• Le livre choc sur Coco ChanelElle a incarné l'élégance française, révolutionné l'image de la femme, donné son nom à la plus prestigieuse maison de couture. Mais derrière la légende, Coco Chanel a laissé dans son sillage un parfum de scandale.Au-delà d'un certain antisémitisme dont elle ne se cachait guère, il manquait une pièce maîtresse au puzzle de sa vie.S'appuyant sur des archives récemment déclassifiées, l'américain Hal Vaughan, ancien diplomate et écrivain, lève les ultimes zones d'ombre en révélant les preuves de la collaboration de Chanel, recrutée officiellement comme agent par les services de renseignement de l'armée allemande dès 1940.La créatrice entretient alors une relation passionnelle avec le baron Hans Günther von Dincklage, un espion nazi de haut rang, longtemps considéré à tort comme un play-boy inoffensif, et fréquente assidûment une petite bande de collaborateurs fort actifs.Recréant à merveille l'atmosphère du Tout-Paris de l'époque, cette biographie explosive éclaire d'un jour nouveau la personnalité insaisissable d'une femme dont le génie provocateur n'a pas fini de fasciner.

  • Coco Chanel, high priestess of couture, created the look of the chic modern woman: her simple and elegant designs freed women from their corsets and inspired them to crop their hair. By the 1920s, Chanel employed more than two thousand people in her workrooms, and had amassed a personal fortune. But at the start of the Second World War, Chanel closed down her couture house and went to live quietly at the Ritz, moving to Switzerland after the war. For more than half a century, Chanel's life from 1941 to 1954 has been shrouded in rumour. Neither Chanel nor her biographers have told the full story, until now.



    In this explosive narrative Hal Vaughan pieces together Chanel's hidden years, from the Nazi occupation of Paris to the aftermath of the Liberation. He uncovers the truth of Chanel's anti-Semitism and long-whispered collaboration with Hitler's officials. In particular, Chanel's long relationship with 'Spatz', Baron von Dincklage, previously described as a tennis-playing playboy and German diplomat, and finally exposed here as a Nazi master spy and agent who ran an intelligence ring in the Mediterranean and reported directly to Joseph Goebbels.



    Sleeping with the Enemy tells in detail how Chanel became a German intelligence operative, Abwehr agent F-7124; how she was enlisted in spy missions, and why she evaded arrest in France after the war. It reveals the role played by Winston Churchill in her escape from retribution; and how, after a nine-year exile in Switzerland with Dincklage, and despite French investigations into her espionage activities, Coco was able to return to Paris and triumphantly reinvent herself - and rebuild the House of Chanel.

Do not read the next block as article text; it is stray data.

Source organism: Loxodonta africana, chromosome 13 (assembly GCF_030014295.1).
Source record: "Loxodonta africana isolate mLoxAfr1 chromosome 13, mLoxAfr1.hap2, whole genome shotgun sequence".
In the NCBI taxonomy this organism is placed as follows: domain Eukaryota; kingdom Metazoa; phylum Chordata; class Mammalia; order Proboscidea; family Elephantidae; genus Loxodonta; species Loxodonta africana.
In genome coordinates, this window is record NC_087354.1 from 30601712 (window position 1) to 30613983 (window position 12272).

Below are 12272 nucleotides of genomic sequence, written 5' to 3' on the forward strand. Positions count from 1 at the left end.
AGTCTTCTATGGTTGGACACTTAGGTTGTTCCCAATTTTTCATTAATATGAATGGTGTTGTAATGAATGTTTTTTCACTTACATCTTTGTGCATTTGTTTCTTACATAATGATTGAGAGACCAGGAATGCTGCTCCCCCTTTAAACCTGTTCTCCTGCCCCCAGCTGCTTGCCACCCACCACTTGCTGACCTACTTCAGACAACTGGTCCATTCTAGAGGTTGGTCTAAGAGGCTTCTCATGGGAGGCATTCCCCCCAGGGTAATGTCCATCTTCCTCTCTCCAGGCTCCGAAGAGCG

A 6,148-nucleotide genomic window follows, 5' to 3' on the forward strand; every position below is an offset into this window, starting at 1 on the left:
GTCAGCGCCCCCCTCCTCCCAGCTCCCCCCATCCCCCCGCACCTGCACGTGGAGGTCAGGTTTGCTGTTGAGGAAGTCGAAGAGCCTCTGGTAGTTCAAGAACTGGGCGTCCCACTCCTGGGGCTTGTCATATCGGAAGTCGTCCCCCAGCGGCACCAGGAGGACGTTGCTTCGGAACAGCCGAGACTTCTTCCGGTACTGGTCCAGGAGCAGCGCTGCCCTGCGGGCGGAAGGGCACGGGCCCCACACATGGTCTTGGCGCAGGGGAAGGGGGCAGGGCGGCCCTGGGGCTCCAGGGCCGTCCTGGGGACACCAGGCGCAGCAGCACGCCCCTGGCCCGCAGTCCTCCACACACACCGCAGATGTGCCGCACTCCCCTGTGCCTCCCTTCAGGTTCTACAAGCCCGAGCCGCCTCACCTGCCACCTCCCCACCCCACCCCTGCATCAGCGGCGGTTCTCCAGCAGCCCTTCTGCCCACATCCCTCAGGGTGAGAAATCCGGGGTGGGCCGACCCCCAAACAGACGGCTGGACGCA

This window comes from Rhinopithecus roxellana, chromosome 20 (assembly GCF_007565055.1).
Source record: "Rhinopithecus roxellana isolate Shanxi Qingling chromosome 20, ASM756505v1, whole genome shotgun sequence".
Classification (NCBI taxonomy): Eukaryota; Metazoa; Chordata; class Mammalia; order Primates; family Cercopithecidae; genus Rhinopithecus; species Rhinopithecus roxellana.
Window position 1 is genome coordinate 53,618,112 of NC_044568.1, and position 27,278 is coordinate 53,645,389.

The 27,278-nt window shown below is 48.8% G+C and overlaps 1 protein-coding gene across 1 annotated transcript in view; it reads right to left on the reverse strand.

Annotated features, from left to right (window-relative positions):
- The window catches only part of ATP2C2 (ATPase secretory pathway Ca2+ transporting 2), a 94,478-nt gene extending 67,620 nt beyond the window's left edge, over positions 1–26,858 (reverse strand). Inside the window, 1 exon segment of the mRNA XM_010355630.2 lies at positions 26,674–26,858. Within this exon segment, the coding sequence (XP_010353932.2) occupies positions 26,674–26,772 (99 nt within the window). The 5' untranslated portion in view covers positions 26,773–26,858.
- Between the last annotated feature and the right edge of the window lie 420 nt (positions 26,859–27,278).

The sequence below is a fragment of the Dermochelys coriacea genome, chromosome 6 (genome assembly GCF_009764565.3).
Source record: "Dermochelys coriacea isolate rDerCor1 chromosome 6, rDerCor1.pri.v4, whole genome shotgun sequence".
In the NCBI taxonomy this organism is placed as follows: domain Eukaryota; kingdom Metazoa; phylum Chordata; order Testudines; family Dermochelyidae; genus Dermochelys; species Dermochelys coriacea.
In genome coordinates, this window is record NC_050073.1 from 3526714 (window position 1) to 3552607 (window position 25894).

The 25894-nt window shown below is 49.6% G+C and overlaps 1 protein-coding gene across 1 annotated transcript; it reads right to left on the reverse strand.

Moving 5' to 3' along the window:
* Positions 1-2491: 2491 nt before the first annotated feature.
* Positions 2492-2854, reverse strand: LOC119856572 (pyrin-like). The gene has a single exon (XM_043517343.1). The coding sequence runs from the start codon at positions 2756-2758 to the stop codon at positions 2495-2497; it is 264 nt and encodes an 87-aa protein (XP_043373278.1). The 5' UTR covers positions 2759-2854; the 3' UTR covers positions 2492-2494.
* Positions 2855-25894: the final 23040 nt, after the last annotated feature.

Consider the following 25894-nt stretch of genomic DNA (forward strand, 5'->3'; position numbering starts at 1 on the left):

As Hal Vaughan shows, far from being a heroine of France, Chanel was in fact one of its most surprising traitors.

  • Coco Chanel created the look of the modern woman and was the high priestess of couture.

    She believed in simplicity, and elegance, and freed women from the tyranny of fashion. She inspired women to take off their bone corsets and cut their hair. She used ordinary jersey as couture fabric, elevated the waistline, and created bell-bottom trousers, trench coats, and turtleneck sweaters.

    In the 1920s, when Chanel employed more than two thousand people in her workrooms, she had amassed a personal fortune of $15 million and went on to create an empire.

    Jean Cocteau once said of Chanel that she had the head of «a little black swan.» And, added Colette, «the heart of a little black bull.» At the start of World War II, Chanel closed down her couture house and went across the street to live at the Hôtel Ritz. Picasso, her friend, called her «one of the most sensible women in Europe.» She remained at the Ritz for the duration of the war, and after, went on to Switzerland.

    For more than half a century, Chanel's life from 1941 to 1954 has been shrouded in vagueness and rumor, mystery and myth. Neither Chanel nor her many biographers have ever told the full story of these years.

    Now Hal Vaughan, in this explosive narrative-part suspense thriller, part wartime portrait-fully pieces together the hidden years of Gabrielle «Coco» Chanel's life, from the Nazi occupation of Paris to the aftermath of World War II.

    Vaughan reveals the truth of Chanel's long-whispered collaboration with Hitler's high-ranking officials in occupied Paris from 1940 to 1944. He writes in detail of her decades-long affair with Baron Hans Günther von Dincklage, «Spatz» («sparrow» in English), described in most Chanel biographies as being an innocuous, English-speaking tennis player, playboy, and harmless dupe-a loyal German soldier and diplomat serving his mother country and not a member of the Nazi party.

    In Vaughan's absorbing, meticulously researched book, Dincklage is revealed to have been a Nazi master spy and German military intelligence agent who ran a spy ring in the Mediterranean and in Paris and reported directly to Nazi propaganda minister Joseph Goebbels, right hand to Hitler.

    The book pieces together how Coco Chanel became a German intelligence operative; how and why she was enlisted in a number of spy missions; how she escaped arrest in France after the war, despite her activities being known to the Gaullist intelligence network; how she fled to Switzerland for a nine-year exile with her lover Dincklage. And how, despite the French court's opening a case concerning Chanel's espionage activities during the war, she was able to return to Paris at age seventy and triumphantly resurrect and reinvent herself-and rebuild what has become the iconic House of Chanel.

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